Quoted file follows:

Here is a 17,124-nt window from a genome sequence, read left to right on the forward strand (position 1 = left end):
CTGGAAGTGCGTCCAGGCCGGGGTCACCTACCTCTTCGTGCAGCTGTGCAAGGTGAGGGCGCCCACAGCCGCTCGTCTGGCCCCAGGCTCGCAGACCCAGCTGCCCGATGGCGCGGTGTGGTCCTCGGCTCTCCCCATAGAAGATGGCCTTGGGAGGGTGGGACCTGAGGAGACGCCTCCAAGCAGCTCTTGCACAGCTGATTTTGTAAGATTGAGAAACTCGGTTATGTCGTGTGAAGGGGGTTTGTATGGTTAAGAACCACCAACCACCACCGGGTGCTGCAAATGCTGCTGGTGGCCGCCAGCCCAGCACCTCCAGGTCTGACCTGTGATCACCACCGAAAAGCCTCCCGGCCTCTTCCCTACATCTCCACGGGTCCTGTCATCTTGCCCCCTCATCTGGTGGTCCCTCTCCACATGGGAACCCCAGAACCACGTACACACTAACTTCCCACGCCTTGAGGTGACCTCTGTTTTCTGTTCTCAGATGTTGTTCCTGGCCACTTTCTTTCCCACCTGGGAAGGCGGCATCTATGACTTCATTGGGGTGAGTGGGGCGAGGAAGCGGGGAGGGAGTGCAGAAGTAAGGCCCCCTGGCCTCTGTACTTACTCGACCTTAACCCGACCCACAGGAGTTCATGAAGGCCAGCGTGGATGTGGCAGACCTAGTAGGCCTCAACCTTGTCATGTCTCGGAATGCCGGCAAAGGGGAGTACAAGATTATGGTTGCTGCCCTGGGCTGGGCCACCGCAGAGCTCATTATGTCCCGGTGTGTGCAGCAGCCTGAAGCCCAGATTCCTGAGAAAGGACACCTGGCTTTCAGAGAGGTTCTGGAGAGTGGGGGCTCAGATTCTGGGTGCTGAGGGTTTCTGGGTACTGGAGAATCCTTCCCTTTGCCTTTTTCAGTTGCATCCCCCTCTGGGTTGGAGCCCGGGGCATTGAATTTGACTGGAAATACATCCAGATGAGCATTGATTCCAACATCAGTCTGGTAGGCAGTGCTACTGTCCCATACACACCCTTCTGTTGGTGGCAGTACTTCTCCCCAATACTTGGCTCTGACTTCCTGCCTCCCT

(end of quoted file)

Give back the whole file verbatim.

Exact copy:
Here is a 17,124-nt window from a genome sequence, read left to right on the forward strand (position 1 = left end):
CTGGAAGTGCGTCCAGGCCGGGGTCACCTACCTCTTCGTGCAGCTGTGCAAGGTGAGGGCGCCCACAGCCGCTCGTCTGGCCCCAGGCTCGCAGACCCAGCTGCCCGATGGCGCGGTGTGGTCCTCGGCTCTCCCCATAGAAGATGGCCTTGGGAGGGTGGGACCTGAGGAGACGCCTCCAAGCAGCTCTTGCACAGCTGATTTTGTAAGATTGAGAAACTCGGTTATGTCGTGTGAAGGGGGTTTGTATGGTTAAGAACCACCAACCACCACCGGGTGCTGCAAATGCTGCTGGTGGCCGCCAGCCCAGCACCTCCAGGTCTGACCTGTGATCACCACCGAAAAGCCTCCCGGCCTCTTCCCTACATCTCCACGGGTCCTGTCATCTTGCCCCCTCATCTGGTGGTCCCTCTCCACATGGGAACCCCAGAACCACGTACACACTAACTTCCCACGCCTTGAGGTGACCTCTGTTTTCTGTTCTCAGATGTTGTTCCTGGCCACTTTCTTTCCCACCTGGGAAGGCGGCATCTATGACTTCATTGGGGTGAGTGGGGCGAGGAAGCGGGGAGGGAGTGCAGAAGTAAGGCCCCCTGGCCTCTGTACTTACTCGACCTTAACCCGACCCACAGGAGTTCATGAAGGCCAGCGTGGATGTGGCAGACCTAGTAGGCCTCAACCTTGTCATGTCTCGGAATGCCGGCAAAGGGGAGTACAAGATTATGGTTGCTGCCCTGGGCTGGGCCACCGCAGAGCTCATTATGTCCCGGTGTGTGCAGCAGCCTGAAGCCCAGATTCCTGAGAAAGGACACCTGGCTTTCAGAGAGGTTCTGGAGAGTGGGGGCTCAGATTCTGGGTGCTGAGGGTTTCTGGGTACTGGAGAATCCTTCCCTTTGCCTTTTTCAGTTGCATCCCCCTCTGGGTTGGAGCCCGGGGCATTGAATTTGACTGGAAATACATCCAGATGAGCATTGATTCCAACATCAGTCTGGTAGGCAGTGCTACTGTCCCATACACACCCTTCTGTTGGTGGCAGTACTTCTCCCCAATACTTGGCTCTGACTTCCTGCCTCCCT